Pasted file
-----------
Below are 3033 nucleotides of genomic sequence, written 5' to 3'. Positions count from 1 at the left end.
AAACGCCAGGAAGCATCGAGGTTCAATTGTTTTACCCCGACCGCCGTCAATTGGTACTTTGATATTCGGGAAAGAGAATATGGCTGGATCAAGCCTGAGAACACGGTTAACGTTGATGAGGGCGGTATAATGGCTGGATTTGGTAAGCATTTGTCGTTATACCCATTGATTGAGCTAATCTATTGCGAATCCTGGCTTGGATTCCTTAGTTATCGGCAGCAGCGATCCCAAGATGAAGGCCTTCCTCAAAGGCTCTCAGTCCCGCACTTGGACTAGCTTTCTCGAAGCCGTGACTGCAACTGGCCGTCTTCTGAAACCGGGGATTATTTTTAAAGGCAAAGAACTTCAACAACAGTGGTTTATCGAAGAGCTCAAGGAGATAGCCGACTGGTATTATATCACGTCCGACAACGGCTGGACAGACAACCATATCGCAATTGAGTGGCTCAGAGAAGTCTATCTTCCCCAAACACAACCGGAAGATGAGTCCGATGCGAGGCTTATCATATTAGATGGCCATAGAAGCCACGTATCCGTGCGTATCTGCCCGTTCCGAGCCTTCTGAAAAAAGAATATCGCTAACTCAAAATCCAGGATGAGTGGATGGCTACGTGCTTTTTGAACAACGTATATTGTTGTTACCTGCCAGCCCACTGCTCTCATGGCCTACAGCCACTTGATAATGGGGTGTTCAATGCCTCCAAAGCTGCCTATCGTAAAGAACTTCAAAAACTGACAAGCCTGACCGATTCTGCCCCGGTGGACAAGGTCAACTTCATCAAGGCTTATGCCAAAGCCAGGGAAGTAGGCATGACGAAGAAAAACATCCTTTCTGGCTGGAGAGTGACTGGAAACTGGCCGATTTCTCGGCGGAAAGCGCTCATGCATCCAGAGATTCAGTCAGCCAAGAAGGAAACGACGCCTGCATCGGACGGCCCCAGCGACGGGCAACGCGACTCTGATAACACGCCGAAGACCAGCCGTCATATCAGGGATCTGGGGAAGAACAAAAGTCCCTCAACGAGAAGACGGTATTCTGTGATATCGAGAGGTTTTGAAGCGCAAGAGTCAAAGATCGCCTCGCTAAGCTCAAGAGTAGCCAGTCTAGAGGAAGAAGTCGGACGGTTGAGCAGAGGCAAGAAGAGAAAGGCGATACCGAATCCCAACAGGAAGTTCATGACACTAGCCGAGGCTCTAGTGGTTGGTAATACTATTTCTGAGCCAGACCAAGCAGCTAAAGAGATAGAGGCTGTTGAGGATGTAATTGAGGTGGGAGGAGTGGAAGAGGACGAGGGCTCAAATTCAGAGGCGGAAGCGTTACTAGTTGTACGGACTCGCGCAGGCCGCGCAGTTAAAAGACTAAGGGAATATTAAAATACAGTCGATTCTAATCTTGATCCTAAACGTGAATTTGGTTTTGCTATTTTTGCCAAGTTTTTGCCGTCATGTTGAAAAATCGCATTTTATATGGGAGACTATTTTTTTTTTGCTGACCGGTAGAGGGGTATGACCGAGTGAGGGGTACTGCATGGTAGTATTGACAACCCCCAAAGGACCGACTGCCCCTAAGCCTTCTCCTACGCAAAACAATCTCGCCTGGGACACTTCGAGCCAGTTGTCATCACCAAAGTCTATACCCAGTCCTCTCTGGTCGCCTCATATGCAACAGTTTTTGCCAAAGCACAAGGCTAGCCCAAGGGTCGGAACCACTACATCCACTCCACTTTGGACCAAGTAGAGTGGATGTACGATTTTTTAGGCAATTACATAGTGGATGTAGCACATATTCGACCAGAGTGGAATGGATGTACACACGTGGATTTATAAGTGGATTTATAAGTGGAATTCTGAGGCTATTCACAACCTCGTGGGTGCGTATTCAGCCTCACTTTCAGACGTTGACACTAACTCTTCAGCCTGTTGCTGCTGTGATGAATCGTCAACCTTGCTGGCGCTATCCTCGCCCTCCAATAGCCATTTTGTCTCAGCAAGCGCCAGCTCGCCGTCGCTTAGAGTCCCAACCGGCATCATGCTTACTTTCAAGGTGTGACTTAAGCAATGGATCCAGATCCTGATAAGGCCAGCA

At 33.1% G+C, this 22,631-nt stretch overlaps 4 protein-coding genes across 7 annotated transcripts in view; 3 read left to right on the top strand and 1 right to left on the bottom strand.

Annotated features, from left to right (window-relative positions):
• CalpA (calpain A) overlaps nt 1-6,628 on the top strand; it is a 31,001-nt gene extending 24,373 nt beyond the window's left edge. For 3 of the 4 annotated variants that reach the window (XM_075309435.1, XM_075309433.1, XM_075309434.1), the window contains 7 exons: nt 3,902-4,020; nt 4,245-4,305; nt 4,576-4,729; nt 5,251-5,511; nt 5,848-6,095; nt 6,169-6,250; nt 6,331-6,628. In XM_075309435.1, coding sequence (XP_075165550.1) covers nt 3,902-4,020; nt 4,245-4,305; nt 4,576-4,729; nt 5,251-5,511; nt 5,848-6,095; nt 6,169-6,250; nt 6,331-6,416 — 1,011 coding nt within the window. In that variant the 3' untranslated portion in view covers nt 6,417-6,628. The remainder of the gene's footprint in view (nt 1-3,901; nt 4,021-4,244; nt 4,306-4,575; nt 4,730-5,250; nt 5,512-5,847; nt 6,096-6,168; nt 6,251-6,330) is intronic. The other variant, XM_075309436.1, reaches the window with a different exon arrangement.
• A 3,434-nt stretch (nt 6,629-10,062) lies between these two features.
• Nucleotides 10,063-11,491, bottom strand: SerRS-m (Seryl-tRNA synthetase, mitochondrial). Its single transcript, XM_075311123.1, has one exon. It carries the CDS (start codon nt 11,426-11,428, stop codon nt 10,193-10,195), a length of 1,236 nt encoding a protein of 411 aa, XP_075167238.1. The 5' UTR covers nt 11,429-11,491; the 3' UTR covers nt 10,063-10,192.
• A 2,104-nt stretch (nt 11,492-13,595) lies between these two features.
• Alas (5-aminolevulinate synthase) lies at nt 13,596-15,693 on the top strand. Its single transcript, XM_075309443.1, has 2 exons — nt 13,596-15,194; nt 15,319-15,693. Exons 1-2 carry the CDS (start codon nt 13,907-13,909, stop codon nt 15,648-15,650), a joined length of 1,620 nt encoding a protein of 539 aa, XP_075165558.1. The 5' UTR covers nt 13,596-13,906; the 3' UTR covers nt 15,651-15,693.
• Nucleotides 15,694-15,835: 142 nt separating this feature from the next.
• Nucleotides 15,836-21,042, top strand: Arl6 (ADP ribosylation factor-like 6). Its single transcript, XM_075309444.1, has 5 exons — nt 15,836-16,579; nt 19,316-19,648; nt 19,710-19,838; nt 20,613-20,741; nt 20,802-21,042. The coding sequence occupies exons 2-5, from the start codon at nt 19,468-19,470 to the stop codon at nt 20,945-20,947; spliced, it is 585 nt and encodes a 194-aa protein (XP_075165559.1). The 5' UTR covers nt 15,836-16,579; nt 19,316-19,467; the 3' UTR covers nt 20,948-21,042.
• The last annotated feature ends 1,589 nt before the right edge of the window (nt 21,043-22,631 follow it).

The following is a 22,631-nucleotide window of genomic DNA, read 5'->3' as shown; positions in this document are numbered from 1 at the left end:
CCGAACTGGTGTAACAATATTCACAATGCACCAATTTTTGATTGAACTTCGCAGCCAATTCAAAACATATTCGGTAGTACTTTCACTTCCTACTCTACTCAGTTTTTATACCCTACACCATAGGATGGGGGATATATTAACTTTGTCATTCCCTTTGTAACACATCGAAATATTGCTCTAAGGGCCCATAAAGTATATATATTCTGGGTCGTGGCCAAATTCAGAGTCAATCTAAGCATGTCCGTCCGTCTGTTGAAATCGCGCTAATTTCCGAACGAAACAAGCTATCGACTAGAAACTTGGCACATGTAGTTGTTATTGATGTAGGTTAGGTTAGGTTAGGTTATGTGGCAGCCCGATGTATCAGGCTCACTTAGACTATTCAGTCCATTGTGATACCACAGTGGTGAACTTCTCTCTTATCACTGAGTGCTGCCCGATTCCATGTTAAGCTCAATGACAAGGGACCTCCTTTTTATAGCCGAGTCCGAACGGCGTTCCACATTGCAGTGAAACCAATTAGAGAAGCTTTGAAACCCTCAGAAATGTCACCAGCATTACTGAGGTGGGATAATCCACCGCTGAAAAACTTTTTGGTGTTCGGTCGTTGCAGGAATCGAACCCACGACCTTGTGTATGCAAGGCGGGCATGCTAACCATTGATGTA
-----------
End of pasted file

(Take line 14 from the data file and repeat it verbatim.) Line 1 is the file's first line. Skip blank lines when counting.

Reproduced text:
CCGAACTGGTGTAACAATATTCACAATGCACCAATTTTTGATTGAACTTCGCAGCCAATTCAAAACATATTCGGTAGTACTTTCACTTCCTACTCTACTCAGTTTTTATACCCTACACCATAGGATGGGGGATATATTAACTTTGTCATTCCCTTTGTAACACATCGAAATATTGCTCTAAGGGCCCATAAAGTATATATATTCTGGGTCGTGGCCAAATTCAGAGTCAATCTAAGCATGTCCGTCCGTCTGTTGAAATCGCGCTAATTTCCGAACGAAACAAGCTATCGACTAGAAACTTGGCACATGTAGTTGTTATTGATGTAGGTTAGGTTAGGTTAGGTTATGTGGCAGCCCGATGTATCAGGCTCACTTAGACTATTCAGTCCATTGTGATACCACAGTGGTGAACTTCTCTCTTATCACTGAGTGCTGCCCGATTCCATGTTAAGCTCAATGACAAGGGACCTCCTTTTTATAGCCGAGTCCGAACGGCGTTCCACATTGCAGTGAAACCAATTAGAGAAGCTTTGAAACCCTCAGAAATGTCACCAGCATTACTGAGGTGGGATAATCCACCGCTGAAAAACTTTTTGGTGTTCGGTCGTTGCAGGAATCGAACCCACGACCTTGTGTATGCAAGGCGGGCATGCTAACCATTGATGTA